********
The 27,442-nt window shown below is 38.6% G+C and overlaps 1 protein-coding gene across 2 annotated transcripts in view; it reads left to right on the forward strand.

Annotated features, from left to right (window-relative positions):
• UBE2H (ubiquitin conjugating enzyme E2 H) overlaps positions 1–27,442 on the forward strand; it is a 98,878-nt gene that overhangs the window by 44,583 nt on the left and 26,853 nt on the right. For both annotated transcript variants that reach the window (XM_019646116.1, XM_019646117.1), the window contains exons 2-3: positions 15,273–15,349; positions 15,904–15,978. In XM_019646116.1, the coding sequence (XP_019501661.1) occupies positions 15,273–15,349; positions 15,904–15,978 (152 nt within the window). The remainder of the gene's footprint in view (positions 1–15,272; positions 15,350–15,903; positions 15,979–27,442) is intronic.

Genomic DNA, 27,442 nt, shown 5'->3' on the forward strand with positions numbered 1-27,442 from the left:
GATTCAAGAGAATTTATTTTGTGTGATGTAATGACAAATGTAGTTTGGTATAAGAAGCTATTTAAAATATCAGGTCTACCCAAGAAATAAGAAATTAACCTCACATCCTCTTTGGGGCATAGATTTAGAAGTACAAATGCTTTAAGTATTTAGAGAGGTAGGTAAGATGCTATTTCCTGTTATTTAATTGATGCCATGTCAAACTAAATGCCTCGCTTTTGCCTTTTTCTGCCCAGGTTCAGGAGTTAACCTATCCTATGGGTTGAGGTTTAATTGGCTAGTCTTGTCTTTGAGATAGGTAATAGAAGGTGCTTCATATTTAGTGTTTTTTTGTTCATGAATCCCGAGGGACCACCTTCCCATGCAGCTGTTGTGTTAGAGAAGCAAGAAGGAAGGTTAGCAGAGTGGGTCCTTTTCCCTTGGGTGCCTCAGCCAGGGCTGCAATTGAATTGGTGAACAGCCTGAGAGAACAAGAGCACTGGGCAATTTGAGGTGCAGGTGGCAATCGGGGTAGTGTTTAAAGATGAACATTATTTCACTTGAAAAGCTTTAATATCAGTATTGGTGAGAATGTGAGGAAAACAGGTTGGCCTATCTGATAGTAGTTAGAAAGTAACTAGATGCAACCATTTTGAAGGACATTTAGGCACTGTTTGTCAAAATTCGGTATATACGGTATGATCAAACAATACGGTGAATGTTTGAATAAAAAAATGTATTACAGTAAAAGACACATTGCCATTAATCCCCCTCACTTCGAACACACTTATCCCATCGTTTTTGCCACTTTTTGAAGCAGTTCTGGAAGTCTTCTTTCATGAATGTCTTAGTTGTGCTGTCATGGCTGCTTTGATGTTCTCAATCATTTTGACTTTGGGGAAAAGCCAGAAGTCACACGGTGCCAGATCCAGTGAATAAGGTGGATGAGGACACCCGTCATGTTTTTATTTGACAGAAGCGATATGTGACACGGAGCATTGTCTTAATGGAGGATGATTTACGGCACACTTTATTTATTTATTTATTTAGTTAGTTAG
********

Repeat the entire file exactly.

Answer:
The 27,442-nt window shown below is 38.6% G+C and overlaps 1 protein-coding gene across 2 annotated transcripts in view; it reads left to right on the forward strand.

Annotated features, from left to right (window-relative positions):
• UBE2H (ubiquitin conjugating enzyme E2 H) overlaps positions 1–27,442 on the forward strand; it is a 98,878-nt gene that overhangs the window by 44,583 nt on the left and 26,853 nt on the right. For both annotated transcript variants that reach the window (XM_019646116.1, XM_019646117.1), the window contains exons 2-3: positions 15,273–15,349; positions 15,904–15,978. In XM_019646116.1, the coding sequence (XP_019501661.1) occupies positions 15,273–15,349; positions 15,904–15,978 (152 nt within the window). The remainder of the gene's footprint in view (positions 1–15,272; positions 15,350–15,903; positions 15,979–27,442) is intronic.

Genomic DNA, 27,442 nt, shown 5'->3' on the forward strand with positions numbered 1-27,442 from the left:
GATTCAAGAGAATTTATTTTGTGTGATGTAATGACAAATGTAGTTTGGTATAAGAAGCTATTTAAAATATCAGGTCTACCCAAGAAATAAGAAATTAACCTCACATCCTCTTTGGGGCATAGATTTAGAAGTACAAATGCTTTAAGTATTTAGAGAGGTAGGTAAGATGCTATTTCCTGTTATTTAATTGATGCCATGTCAAACTAAATGCCTCGCTTTTGCCTTTTTCTGCCCAGGTTCAGGAGTTAACCTATCCTATGGGTTGAGGTTTAATTGGCTAGTCTTGTCTTTGAGATAGGTAATAGAAGGTGCTTCATATTTAGTGTTTTTTTGTTCATGAATCCCGAGGGACCACCTTCCCATGCAGCTGTTGTGTTAGAGAAGCAAGAAGGAAGGTTAGCAGAGTGGGTCCTTTTCCCTTGGGTGCCTCAGCCAGGGCTGCAATTGAATTGGTGAACAGCCTGAGAGAACAAGAGCACTGGGCAATTTGAGGTGCAGGTGGCAATCGGGGTAGTGTTTAAAGATGAACATTATTTCACTTGAAAAGCTTTAATATCAGTATTGGTGAGAATGTGAGGAAAACAGGTTGGCCTATCTGATAGTAGTTAGAAAGTAACTAGATGCAACCATTTTGAAGGACATTTAGGCACTGTTTGTCAAAATTCGGTATATACGGTATGATCAAACAATACGGTGAATGTTTGAATAAAAAAATGTATTACAGTAAAAGACACATTGCCATTAATCCCCCTCACTTCGAACACACTTATCCCATCGTTTTTGCCACTTTTTGAAGCAGTTCTGGAAGTCTTCTTTCATGAATGTCTTAGTTGTGCTGTCATGGCTGCTTTGATGTTCTCAATCATTTTGACTTTGGGGAAAAGCCAGAAGTCACACGGTGCCAGATCCAGTGAATAAGGTGGATGAGGACACCCGTCATGTTTTTATTTGACAGAAGCGATATGTGACACGGAGCATTGTCTTAATGGAGGATGATTTACGGCACACTTTATTTATTTATTTATTTAGTTAGTTAG